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isolation syndrome: embracing uncertainty | community

A few days ago, while on a call with a friend, I found myself putting her on speaker to disable my weekday alarm. While she was talking about her summer plans, I somehow didn’t find it necessary to plan at what time I should wake up anymore. My friends say, ‘you should think ahead’. I say, ‘I like not to’. It all shifted when I wasn’t expected to make plans anymore. No people to see, no places to go. The uncertainty put it all in perspective.

I take it day by day now, for my loved ones. And for myself. I now wake up feeling grateful for the smallest things, like the warming sun or the smell of coffee coming from the kitchen. Our insignificant routines are now reassuring. They mean we’re still alive.

It’s strange, because routine, and everything that meant I would live the same day every day, used to frustrate me. I used to look at the people I would cross paths with every day on the tube and think ‘it must be boring’. Yet, ironically, it did not occur to me that the only reason I encountered them every single day was only because my life wasn’t far different from theirs.

There I was a month ago: a 9 to 5 job 5 days a week, gym after work, and weekends at the same coffee shop with friends. Occasionally, a disappointing date. Or a nice one, turning into something disappointing a few days later. Point is, I knew what the next day would be like, and the following week, and sometimes even the next month. It’s funny how I would describe myself as a spontaneous person with the excuse of ‘travelling’ every month. In reality, I was systematically tricking myself into a routine, creating my own frustration. I was always a step ahead of my life without even noticing.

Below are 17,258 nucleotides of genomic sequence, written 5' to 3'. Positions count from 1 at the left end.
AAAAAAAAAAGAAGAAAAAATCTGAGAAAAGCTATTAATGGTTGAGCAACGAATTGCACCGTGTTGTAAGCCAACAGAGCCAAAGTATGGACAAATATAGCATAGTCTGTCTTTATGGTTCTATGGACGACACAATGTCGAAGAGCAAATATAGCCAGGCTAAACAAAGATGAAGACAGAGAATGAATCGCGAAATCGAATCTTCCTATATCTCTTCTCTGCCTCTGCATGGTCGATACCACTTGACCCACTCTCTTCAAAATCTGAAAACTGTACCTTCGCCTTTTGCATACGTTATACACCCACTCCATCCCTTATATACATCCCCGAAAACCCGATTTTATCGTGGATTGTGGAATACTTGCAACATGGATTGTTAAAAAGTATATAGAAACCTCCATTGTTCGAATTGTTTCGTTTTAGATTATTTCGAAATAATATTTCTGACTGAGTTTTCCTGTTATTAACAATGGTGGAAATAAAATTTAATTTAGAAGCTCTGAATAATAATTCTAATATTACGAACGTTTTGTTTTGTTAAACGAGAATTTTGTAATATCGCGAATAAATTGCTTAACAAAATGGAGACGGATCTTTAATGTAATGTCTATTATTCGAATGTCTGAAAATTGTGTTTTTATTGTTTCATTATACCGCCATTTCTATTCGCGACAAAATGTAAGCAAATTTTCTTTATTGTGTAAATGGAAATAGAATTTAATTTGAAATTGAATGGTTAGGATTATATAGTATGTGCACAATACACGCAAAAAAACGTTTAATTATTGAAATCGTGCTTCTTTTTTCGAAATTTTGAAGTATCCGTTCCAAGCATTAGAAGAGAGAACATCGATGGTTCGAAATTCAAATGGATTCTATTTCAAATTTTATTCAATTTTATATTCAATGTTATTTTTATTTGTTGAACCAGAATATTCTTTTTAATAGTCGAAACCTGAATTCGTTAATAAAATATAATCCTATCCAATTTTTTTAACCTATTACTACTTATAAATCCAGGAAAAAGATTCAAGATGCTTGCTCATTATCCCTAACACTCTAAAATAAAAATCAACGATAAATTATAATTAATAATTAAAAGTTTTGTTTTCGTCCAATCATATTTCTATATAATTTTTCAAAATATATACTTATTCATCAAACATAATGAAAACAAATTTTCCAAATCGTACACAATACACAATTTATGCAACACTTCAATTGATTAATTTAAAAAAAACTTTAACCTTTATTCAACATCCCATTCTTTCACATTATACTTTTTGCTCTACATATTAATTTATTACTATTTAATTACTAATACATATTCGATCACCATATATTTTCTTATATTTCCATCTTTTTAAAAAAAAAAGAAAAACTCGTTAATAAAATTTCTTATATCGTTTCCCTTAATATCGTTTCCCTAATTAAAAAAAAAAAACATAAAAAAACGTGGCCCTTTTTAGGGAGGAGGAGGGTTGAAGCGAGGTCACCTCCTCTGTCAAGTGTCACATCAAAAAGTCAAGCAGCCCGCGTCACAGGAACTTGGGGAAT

I now don’t know what tomorrow will be like because I don’t even know what day tomorrow is. Uncertainty gives me time to not decide, and let my mind run free. I now write because I feel like it and not because I have to. I can now start a 1,000 piece puzzle and finish it. I read 4 books at a time and don’t confuse the plots because my mind can . I now realise I knew how to be alone all along because I no longer put pressure on myself to be with someone.

My grandma likes to say, “you’ll always get what you’re most afraid of”. Most people fear uncertainty. The truth is our lives depend on it every day. We live for surprises, gasps, and anything new. We thrive on adrenaline. But now that we’re faced with this uncertainty of endless time, forcing us to alienate from one another and keeping our own mind company, can we handle it?

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